AN AMERICAN ABROAD: THE HIGHS AND LOWS
Sophie Browning was in London when the Covid-19 pandemic hit in March of 2020. She said, “I remember wearing a mask on the train and thinking, ‘This is so funny,’ because it was hitting Europe but it hadn’t hit America yet.” She thought she’d be back in Scotland in May, so she only packed a small suitcase to take home.
Browning did not return to Scotland in May. Instead, she found herself preparing for her sophomore year from thousands of miles away, participating in online school like so many other students. That being said, unlike many students, she did get to go back to Scotland in September, and has been living the life of an international student during these unprecedented times.
Browning is a second-year student at the University of St. Andrews in St. Andrews, Scotland, studying sustainable development and geography. She is originally from Sag Harbor, a small town in Long Island, New York.
“I grew up with a big international background,” said Browning. “I always knew there was more to see than my tiny town.”
Browning’s mom grew up in Aberdeen, Scotland, which is less than two hours away from St. Andrews, and her dad moved around during his childhood, living in places like Morocco, Hong Kong, Jamaica and Luxembourg.
“The idea was to try it for a year and see if it worked,” said Browning. If it didn’t work, she’d go home with a year abroad under her belt, and she’d go to American college. But it did work, even with a global pandemic to interrupt her first year.
After adjusting to the initial culture shocks of different food, living conditions, education and healthcare, Browning said “there are so many highlights.”
The biggest of those highlights is the ability to travel. Last year, she went to Amsterdam, Budapest, and London multiple times before the pandemic hit. Her favorite memories include sneaking into an old hotel in Budapest and swimming in a sky deck pool with her friend, as well as staying out until 6:30 in the morning in Amsterdam, experiencing the Netherlands nightlife and club culture.
On top of that, she has been able to travel to various places within Scotland, which included: seeing a reindeer farm in Cairngorms National Park, viewing the home of the Loch Ness Monster in Inverness, and getting to feel like a nomad in the Isle of Skye.
Browning found that her travels abroad in college were different from her previous experiences. “When I travel now, I’m not just doing it for the lure of something new, I’m finding myself along the way while I’m doing it,” Browning said. “It’s a new adventure.”
“I feel like I’m more one with nature here,” Browning added. With the ability to go sailing, surfing, golfing and camping, and also be able to have tea at all hours of the day, St. Andrews is a combination of all of her favorite places.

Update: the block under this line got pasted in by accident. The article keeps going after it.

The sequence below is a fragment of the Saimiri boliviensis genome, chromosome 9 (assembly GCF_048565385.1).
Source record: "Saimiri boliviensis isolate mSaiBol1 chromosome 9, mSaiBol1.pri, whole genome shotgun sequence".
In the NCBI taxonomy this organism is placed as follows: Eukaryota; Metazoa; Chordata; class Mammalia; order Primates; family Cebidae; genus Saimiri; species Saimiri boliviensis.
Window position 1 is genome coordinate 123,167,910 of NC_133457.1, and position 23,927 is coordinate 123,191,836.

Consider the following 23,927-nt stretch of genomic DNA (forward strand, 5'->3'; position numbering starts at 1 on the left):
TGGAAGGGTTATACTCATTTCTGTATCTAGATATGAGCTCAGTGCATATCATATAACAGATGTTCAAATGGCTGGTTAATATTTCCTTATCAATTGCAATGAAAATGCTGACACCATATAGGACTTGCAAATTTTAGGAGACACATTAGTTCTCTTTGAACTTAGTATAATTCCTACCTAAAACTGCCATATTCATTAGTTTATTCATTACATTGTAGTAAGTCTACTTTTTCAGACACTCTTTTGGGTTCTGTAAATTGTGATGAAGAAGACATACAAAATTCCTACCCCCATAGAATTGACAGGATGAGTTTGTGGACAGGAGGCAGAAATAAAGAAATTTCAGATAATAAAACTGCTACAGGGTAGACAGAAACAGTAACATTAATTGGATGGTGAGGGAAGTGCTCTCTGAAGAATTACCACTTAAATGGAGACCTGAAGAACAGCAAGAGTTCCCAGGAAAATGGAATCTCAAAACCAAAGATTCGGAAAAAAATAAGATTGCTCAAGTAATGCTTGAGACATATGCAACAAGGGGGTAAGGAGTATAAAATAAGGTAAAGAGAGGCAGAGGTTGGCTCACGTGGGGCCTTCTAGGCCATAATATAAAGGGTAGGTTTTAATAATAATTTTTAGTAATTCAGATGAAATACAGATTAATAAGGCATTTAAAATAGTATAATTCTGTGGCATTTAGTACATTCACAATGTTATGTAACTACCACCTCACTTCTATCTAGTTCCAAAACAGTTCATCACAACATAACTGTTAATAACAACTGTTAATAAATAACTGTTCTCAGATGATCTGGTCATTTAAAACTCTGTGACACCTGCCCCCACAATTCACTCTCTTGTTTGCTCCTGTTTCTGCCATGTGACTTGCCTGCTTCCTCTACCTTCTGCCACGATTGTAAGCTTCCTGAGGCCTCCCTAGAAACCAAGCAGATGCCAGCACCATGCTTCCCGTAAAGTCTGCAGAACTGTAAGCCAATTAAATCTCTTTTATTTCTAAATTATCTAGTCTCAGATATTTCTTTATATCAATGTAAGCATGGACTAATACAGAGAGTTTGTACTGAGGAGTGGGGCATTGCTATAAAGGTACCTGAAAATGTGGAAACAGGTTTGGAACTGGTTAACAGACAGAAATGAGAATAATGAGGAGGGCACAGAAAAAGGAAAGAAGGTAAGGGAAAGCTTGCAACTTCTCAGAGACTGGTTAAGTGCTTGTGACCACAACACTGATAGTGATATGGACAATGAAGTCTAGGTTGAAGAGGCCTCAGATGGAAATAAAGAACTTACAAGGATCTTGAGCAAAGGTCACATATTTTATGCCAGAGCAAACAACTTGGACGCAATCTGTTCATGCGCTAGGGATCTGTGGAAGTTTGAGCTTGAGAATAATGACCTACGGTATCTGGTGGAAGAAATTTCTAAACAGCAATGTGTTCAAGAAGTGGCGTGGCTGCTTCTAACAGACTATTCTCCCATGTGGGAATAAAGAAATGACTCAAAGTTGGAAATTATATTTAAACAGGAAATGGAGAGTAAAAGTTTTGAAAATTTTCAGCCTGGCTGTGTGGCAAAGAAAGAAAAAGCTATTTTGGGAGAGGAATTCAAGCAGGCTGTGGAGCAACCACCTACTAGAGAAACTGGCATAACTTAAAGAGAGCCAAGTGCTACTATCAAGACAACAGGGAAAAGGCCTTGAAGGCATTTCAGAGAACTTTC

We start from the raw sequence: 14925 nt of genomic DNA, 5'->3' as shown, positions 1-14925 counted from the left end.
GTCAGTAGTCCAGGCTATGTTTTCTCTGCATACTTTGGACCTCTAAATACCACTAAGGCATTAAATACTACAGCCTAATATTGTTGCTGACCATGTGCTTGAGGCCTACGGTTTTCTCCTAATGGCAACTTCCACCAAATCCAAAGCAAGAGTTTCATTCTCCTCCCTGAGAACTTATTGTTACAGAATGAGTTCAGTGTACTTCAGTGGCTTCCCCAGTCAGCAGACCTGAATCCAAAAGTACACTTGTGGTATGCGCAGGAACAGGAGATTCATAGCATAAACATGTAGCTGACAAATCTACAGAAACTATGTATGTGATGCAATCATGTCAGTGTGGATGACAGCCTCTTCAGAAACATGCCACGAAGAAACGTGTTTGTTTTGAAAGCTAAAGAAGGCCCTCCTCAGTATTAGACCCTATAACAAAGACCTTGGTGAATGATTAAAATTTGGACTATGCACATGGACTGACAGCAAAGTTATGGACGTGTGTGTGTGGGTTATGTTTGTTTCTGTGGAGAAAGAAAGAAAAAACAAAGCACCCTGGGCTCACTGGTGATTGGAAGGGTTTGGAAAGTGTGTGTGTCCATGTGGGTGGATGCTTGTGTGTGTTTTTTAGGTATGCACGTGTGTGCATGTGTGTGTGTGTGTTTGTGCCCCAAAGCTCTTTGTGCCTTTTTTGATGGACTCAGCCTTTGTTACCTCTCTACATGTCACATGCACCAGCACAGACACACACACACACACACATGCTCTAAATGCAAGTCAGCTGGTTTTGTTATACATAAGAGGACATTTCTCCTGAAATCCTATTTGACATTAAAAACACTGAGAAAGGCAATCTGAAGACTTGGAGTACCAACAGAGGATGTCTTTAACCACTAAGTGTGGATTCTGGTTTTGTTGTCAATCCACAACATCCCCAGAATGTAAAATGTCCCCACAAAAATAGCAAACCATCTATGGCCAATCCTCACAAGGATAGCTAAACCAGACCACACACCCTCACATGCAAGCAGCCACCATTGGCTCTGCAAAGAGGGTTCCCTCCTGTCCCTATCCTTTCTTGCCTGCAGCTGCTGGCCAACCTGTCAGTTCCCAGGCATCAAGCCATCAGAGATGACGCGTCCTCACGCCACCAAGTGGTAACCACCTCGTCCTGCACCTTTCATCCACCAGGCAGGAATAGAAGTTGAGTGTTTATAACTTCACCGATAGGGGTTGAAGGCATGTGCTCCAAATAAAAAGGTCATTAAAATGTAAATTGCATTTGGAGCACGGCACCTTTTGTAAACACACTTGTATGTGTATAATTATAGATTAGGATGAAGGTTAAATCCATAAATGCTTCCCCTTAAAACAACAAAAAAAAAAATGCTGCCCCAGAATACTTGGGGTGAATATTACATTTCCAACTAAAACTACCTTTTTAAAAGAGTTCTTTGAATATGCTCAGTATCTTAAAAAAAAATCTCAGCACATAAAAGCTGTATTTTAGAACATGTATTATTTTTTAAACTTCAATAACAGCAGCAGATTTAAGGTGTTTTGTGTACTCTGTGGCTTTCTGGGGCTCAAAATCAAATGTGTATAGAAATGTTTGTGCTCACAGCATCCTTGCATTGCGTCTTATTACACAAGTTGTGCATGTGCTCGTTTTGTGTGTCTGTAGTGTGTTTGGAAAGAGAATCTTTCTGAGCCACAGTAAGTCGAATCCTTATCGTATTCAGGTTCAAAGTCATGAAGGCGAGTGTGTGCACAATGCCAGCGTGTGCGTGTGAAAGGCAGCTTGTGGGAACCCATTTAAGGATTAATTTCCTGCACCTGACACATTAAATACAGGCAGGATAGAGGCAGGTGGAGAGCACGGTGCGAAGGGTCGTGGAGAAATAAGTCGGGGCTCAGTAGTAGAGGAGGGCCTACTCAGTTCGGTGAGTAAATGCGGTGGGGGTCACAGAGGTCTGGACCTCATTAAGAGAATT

“I love experiencing new things, so the new culture and the new food are all part of the positives,” she said.
While there are so many up sides, like anything, being abroad for college does come with a few down sides.
Browning noted that, on the surface, people see an amazing experience with traveling and adventures, which it is, but “behind the scenes is the hard stuff, like the adjustments and the homesickness.”
“I can’t just drive home,” Browning said. In the different time zone, “I can wake up and feel homesick, and I have to wait until 1 p.m. to call anyone.”
And, unlike last year, she can’t just fly home either. Scotland’s strict Covid-19 restrictions require a two-week quarantine. It costs thousands of dollars to go home, between airfare and quarantine hotel costs.
“I think the hardest thing is that in the US you always know someone nearby, and can see your friends and travel from school-to-school,” Browning said. “It’s so hard when I have close friends who are together. Sometimes I just want to be there.”
Additionally, the United Kingdom education system is completely different from the United States education system. Instead of homework, quizzes and tests, there are one or two big assignments that make up for all of your grade.
“No teacher would know me by name,” Browning said. “There’s no homework or quizzes or anything, and then that one assignment comes along that you haven’t been thinking about, and if you fail it you could be out of university.”
Living in the United Kingdom comes with a sense of independence that American students might not be familiar with. There are fewer eyes watching to make sure that you’re doing your work, and fewer check points that allow students to make up for academic mistakes. The expectations are different.
Still, Browning says that she plans to stay in the U.K. after she graduates. “Now that I’ve been in the U.K. for almost two years, when I come home I feel split between the two places,” she said. “The four years of college which really shape what you think you’re going to move on to, I’ve spent that in the U.K., and I don’t know if I’d be ready to come back and live in the U.S..”
Next year, Browning is going abroad to Norway for her spring semester. She says that when the pandemic is over, she is looking forward to being able to travel again, starting with exploring the subway systems of post-Soviet countries with her roommate.
“I think everyone should go abroad. I’m going abroad from being abroad, and I’d go abroad from there,” she laughed. “I do love it. It’s like anything, it has so many ups and downs, but overall, I wouldn’t change anything. I’m so thankful.”